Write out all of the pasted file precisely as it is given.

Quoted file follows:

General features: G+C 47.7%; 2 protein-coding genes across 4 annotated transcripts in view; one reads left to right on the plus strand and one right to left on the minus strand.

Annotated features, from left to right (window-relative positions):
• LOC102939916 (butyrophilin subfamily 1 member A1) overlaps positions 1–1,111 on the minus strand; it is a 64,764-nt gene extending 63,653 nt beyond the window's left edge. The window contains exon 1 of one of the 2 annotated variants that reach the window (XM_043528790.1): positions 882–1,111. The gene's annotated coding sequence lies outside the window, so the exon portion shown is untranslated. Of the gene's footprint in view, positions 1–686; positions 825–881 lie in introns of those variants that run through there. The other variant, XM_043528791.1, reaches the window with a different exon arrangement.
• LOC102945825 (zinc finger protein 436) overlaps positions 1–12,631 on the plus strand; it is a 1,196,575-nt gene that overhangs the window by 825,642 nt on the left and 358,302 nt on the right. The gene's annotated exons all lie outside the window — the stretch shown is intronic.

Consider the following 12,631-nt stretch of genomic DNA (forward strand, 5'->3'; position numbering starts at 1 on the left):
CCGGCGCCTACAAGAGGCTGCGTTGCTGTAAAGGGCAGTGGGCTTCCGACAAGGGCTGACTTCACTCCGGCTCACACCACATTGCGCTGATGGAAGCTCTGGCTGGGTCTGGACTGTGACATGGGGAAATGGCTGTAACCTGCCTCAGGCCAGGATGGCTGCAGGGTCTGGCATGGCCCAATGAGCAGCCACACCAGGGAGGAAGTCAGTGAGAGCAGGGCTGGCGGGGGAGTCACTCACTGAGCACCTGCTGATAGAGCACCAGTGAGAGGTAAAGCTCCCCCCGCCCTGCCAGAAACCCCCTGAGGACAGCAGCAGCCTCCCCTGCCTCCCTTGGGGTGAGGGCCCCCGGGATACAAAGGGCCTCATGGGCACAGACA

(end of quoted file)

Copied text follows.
General features: G+C 47.7%; 2 protein-coding genes across 4 annotated transcripts in view; one reads left to right on the plus strand and one right to left on the minus strand.

Annotated features, from left to right (window-relative positions):
• LOC102939916 (butyrophilin subfamily 1 member A1) overlaps positions 1–1,111 on the minus strand; it is a 64,764-nt gene extending 63,653 nt beyond the window's left edge. The window contains exon 1 of one of the 2 annotated variants that reach the window (XM_043528790.1): positions 882–1,111. The gene's annotated coding sequence lies outside the window, so the exon portion shown is untranslated. Of the gene's footprint in view, positions 1–686; positions 825–881 lie in introns of those variants that run through there. The other variant, XM_043528791.1, reaches the window with a different exon arrangement.
• LOC102945825 (zinc finger protein 436) overlaps positions 1–12,631 on the plus strand; it is a 1,196,575-nt gene that overhangs the window by 825,642 nt on the left and 358,302 nt on the right. The gene's annotated exons all lie outside the window — the stretch shown is intronic.

Consider the following 12,631-nt stretch of genomic DNA (forward strand, 5'->3'; position numbering starts at 1 on the left):
CCGGCGCCTACAAGAGGCTGCGTTGCTGTAAAGGGCAGTGGGCTTCCGACAAGGGCTGACTTCACTCCGGCTCACACCACATTGCGCTGATGGAAGCTCTGGCTGGGTCTGGACTGTGACATGGGGAAATGGCTGTAACCTGCCTCAGGCCAGGATGGCTGCAGGGTCTGGCATGGCCCAATGAGCAGCCACACCAGGGAGGAAGTCAGTGAGAGCAGGGCTGGCGGGGGAGTCACTCACTGAGCACCTGCTGATAGAGCACCAGTGAGAGGTAAAGCTCCCCCCGCCCTGCCAGAAACCCCCTGAGGACAGCAGCAGCCTCCCCTGCCTCCCTTGGGGTGAGGGCCCCCGGGATACAAAGGGCCTCATGGGCACAGACA